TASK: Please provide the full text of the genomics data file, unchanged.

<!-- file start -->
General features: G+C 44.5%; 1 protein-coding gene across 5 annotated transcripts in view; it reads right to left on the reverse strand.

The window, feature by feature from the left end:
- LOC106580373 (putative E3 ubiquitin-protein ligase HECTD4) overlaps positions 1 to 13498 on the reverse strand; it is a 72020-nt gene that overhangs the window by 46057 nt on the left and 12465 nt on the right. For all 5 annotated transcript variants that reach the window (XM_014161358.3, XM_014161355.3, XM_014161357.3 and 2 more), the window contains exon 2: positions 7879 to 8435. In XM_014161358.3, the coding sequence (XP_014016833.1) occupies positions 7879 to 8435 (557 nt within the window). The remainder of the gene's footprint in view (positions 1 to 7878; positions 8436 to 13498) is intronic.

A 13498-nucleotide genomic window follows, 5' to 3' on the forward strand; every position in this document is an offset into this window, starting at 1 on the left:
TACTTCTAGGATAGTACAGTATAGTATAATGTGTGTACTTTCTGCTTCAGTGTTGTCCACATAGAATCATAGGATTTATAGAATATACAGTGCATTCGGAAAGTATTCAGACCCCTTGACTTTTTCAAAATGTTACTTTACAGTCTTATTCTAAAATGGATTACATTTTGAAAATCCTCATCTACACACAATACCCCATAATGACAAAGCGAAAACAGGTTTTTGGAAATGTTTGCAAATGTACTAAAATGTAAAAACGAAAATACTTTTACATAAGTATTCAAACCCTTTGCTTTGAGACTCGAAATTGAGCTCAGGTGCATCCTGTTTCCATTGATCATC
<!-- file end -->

General features: G+C 44.5%; 1 protein-coding gene across 5 annotated transcripts in view; it reads right to left on the reverse strand.

The window, feature by feature from the left end:
- LOC106580373 (putative E3 ubiquitin-protein ligase HECTD4) overlaps positions 1 to 13498 on the reverse strand; it is a 72020-nt gene that overhangs the window by 46057 nt on the left and 12465 nt on the right. For all 5 annotated transcript variants that reach the window (XM_014161358.3, XM_014161355.3, XM_014161357.3 and 2 more), the window contains exon 2: positions 7879 to 8435. In XM_014161358.3, the coding sequence (XP_014016833.1) occupies positions 7879 to 8435 (557 nt within the window). The remainder of the gene's footprint in view (positions 1 to 7878; positions 8436 to 13498) is intronic.

A 13498-nucleotide genomic window follows, 5' to 3' on the forward strand; every position in this document is an offset into this window, starting at 1 on the left:
TACTTCTAGGATAGTACAGTATAGTATAATGTGTGTACTTTCTGCTTCAGTGTTGTCCACATAGAATCATAGGATTTATAGAATATACAGTGCATTCGGAAAGTATTCAGACCCCTTGACTTTTTCAAAATGTTACTTTACAGTCTTATTCTAAAATGGATTACATTTTGAAAATCCTCATCTACACACAATACCCCATAATGACAAAGCGAAAACAGGTTTTTGGAAATGTTTGCAAATGTACTAAAATGTAAAAACGAAAATACTTTTACATAAGTATTCAAACCCTTTGCTTTGAGACTCGAAATTGAGCTCAGGTGCATCCTGTTTCCATTGATCATC